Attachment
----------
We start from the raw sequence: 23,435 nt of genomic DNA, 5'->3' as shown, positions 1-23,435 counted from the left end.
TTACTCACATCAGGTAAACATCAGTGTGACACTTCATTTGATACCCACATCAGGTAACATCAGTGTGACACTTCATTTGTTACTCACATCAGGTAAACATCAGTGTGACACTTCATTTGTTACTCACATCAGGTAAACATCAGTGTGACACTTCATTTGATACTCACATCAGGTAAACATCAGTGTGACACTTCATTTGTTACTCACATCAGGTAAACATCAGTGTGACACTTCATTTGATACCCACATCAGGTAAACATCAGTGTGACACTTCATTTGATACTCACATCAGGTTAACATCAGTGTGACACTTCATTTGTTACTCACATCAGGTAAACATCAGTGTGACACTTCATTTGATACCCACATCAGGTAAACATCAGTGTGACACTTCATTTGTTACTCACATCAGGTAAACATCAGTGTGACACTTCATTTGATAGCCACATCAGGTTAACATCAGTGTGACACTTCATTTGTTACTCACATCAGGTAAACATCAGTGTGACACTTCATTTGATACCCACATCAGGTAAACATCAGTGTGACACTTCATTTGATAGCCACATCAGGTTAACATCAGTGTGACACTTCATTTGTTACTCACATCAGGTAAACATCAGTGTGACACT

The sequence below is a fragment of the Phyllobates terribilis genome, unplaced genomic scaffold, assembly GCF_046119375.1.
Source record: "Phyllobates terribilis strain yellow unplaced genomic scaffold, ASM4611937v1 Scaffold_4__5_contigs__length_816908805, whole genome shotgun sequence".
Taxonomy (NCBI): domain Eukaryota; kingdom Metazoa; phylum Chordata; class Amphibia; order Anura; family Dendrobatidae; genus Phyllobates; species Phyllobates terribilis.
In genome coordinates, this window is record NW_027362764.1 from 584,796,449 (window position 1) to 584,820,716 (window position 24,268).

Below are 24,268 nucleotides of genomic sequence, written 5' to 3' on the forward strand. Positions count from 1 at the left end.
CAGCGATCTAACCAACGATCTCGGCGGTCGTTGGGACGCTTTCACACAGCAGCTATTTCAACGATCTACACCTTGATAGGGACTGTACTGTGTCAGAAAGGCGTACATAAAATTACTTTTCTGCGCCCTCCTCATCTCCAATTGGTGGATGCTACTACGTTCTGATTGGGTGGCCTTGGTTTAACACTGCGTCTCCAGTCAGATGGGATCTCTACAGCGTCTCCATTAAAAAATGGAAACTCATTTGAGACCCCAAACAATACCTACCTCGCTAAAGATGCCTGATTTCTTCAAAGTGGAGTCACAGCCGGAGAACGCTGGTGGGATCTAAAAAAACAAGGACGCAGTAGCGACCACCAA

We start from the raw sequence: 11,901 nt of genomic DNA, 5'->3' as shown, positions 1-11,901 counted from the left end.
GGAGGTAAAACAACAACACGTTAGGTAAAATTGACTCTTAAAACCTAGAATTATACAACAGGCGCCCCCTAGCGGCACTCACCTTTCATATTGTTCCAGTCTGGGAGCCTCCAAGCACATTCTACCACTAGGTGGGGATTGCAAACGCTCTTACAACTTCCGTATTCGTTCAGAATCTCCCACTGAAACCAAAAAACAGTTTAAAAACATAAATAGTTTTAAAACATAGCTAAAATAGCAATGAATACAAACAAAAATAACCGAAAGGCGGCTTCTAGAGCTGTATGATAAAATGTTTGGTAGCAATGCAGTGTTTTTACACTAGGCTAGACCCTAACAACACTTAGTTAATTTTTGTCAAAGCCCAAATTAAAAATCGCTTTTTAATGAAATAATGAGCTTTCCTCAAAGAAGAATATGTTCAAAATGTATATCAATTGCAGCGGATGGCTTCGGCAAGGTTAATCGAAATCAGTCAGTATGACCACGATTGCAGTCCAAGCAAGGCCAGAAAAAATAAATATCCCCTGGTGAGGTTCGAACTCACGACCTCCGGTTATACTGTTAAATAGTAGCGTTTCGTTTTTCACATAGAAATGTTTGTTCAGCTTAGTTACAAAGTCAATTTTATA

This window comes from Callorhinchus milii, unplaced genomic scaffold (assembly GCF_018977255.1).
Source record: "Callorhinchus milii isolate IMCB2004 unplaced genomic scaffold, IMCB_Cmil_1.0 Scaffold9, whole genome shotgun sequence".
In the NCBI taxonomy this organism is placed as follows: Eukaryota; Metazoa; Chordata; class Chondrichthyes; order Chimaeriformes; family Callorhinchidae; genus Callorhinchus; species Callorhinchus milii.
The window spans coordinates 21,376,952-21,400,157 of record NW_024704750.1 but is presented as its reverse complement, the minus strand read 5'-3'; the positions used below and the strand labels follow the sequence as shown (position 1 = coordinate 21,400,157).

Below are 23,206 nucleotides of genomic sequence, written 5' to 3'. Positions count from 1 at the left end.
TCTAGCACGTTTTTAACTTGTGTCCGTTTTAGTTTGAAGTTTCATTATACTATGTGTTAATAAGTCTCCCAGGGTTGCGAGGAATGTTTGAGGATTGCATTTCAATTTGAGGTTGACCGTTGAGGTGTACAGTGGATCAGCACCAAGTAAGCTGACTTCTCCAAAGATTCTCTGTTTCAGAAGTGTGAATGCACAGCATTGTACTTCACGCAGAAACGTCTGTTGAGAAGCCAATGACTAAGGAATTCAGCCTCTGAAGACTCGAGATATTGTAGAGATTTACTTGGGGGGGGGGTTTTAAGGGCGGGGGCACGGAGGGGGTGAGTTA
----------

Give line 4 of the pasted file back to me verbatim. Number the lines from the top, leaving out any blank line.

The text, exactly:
Source record: "Phyllobates terribilis strain yellow unplaced genomic scaffold, ASM4611937v1 Scaffold_4__5_contigs__length_816908805, whole genome shotgun sequence".